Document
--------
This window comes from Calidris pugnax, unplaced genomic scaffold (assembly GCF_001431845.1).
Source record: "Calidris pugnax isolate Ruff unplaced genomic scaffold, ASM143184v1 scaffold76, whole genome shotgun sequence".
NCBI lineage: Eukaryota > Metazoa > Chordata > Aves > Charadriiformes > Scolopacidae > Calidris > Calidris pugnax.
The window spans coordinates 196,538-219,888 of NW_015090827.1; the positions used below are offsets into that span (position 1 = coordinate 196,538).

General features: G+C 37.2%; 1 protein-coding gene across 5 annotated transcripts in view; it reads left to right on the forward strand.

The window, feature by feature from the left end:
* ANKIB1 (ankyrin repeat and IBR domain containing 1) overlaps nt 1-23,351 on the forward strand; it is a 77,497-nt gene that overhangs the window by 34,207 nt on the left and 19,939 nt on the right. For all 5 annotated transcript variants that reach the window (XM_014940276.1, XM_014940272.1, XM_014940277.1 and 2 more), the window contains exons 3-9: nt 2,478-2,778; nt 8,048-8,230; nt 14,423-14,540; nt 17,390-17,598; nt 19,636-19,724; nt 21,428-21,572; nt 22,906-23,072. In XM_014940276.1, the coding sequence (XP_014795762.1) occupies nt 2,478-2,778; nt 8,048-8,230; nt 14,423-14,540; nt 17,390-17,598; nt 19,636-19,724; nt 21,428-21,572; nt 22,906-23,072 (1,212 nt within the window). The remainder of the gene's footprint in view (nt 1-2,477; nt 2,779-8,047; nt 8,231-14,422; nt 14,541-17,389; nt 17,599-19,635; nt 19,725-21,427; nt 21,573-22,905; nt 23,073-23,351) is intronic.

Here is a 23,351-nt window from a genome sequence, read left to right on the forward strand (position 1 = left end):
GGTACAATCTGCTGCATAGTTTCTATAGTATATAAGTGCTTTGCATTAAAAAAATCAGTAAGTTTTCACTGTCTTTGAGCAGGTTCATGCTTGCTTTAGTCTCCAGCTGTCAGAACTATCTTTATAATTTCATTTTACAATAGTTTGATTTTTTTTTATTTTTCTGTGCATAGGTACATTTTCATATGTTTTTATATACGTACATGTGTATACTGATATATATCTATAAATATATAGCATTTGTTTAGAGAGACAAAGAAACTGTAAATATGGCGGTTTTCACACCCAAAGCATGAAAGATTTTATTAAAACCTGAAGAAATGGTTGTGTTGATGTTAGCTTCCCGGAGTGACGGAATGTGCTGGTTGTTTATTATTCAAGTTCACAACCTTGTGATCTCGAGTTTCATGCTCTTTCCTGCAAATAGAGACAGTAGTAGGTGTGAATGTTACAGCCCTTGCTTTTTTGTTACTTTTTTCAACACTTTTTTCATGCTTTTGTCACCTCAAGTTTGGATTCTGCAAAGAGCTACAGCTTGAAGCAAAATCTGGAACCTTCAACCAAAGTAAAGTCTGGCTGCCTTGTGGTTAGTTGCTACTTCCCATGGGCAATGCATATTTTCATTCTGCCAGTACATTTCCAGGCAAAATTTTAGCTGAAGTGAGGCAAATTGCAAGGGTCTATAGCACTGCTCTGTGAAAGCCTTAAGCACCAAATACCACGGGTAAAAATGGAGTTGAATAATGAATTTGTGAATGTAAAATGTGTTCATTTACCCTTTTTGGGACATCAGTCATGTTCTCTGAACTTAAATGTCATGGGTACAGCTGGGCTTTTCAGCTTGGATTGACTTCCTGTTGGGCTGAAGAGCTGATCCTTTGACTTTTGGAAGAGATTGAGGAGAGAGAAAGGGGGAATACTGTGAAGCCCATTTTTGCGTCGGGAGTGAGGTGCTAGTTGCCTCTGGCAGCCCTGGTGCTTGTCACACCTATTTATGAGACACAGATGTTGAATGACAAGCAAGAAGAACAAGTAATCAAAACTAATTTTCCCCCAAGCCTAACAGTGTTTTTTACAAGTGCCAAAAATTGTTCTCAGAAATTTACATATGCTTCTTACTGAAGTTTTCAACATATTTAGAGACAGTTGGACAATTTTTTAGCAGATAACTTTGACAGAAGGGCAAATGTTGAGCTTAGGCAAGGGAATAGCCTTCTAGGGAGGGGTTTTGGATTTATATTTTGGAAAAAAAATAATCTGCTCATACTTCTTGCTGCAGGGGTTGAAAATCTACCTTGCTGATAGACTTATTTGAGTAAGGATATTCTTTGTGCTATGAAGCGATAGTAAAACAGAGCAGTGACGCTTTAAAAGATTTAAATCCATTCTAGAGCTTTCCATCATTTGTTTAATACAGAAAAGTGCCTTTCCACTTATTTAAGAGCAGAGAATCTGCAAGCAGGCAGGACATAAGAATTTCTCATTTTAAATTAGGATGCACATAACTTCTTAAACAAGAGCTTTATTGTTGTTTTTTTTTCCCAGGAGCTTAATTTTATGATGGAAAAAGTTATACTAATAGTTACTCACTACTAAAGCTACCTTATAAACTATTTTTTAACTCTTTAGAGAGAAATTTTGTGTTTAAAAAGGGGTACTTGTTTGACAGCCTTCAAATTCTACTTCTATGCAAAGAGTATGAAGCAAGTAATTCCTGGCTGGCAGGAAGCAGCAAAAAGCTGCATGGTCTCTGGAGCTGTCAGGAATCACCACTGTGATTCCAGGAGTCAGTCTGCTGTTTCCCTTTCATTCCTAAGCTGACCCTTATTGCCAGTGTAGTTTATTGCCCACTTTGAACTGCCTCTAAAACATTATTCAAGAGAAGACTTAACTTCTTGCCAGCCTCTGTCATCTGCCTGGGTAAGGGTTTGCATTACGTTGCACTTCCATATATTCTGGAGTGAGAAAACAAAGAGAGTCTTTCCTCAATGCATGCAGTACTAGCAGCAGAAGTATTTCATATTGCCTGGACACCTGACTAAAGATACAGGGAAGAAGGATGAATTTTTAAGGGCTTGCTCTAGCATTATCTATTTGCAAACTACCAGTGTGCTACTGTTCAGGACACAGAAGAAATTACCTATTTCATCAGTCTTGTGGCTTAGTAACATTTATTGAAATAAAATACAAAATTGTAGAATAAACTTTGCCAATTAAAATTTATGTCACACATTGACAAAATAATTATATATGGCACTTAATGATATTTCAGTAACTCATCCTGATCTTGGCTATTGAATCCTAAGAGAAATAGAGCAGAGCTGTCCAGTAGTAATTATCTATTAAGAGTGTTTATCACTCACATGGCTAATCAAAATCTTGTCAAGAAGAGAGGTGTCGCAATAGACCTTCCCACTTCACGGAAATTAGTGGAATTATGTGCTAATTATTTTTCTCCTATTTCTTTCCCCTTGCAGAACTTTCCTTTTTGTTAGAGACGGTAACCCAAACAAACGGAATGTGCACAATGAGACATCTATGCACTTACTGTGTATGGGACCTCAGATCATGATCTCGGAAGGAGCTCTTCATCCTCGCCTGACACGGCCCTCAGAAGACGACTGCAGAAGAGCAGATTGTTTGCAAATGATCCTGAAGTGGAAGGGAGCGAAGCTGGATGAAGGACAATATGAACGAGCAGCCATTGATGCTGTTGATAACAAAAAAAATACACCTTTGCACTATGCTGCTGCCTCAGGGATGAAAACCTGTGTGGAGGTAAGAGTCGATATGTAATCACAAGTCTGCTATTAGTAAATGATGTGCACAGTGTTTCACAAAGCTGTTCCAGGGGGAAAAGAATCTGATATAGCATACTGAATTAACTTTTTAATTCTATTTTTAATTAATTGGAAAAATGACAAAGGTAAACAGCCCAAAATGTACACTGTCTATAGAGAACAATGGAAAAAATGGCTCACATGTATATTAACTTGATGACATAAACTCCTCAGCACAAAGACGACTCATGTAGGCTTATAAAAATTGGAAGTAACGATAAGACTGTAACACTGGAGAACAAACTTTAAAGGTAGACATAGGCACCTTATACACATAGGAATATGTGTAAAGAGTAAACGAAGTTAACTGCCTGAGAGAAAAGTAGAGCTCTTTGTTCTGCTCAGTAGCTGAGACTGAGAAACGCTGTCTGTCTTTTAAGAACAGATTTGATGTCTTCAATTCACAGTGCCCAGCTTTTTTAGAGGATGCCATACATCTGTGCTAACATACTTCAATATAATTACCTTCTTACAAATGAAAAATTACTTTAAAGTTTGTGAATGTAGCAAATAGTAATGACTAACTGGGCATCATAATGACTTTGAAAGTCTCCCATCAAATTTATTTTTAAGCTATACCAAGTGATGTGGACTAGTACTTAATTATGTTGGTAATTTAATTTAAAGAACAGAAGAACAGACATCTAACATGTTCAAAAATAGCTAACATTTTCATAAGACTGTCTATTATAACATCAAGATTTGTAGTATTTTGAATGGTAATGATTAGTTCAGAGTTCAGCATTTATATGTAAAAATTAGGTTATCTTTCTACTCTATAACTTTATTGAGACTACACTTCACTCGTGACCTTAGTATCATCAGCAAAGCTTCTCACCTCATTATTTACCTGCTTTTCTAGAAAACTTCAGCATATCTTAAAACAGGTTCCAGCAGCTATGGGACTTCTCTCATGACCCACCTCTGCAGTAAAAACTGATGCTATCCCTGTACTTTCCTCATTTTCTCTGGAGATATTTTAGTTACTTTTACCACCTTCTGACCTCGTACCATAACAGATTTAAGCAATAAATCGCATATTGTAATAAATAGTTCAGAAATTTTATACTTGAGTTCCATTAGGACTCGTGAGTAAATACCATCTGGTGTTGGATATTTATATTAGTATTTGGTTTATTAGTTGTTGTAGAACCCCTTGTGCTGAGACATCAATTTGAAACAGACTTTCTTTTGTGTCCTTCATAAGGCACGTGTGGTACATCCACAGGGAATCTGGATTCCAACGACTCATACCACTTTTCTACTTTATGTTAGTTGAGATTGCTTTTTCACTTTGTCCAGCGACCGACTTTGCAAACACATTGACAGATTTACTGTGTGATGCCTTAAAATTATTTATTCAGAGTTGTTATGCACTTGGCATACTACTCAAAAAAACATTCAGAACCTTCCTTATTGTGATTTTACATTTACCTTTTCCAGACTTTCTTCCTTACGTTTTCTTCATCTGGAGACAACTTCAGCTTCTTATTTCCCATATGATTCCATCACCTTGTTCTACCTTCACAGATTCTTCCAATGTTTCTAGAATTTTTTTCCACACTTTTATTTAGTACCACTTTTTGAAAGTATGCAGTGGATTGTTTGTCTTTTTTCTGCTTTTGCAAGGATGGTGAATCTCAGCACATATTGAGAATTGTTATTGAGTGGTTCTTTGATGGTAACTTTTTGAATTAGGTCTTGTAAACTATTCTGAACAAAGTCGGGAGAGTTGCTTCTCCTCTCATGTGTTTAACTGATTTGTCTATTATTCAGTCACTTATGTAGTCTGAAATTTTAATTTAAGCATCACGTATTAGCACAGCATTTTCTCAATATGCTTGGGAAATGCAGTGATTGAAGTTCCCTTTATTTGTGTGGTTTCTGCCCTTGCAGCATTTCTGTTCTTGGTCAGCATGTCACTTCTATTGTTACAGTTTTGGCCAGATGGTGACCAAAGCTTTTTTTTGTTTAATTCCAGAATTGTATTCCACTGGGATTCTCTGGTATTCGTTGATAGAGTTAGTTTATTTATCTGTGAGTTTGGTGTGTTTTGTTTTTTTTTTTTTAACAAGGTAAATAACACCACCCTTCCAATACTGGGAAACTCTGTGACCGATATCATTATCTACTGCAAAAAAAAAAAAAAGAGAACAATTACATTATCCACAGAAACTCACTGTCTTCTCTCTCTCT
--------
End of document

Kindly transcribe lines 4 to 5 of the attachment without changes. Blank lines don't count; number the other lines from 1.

The window spans coordinates 196,538-219,888 of NW_015090827.1; the positions used below are offsets into that span (position 1 = coordinate 196,538).

General features: G+C 37.2%; 1 protein-coding gene across 5 annotated transcripts in view; it reads left to right on the forward strand.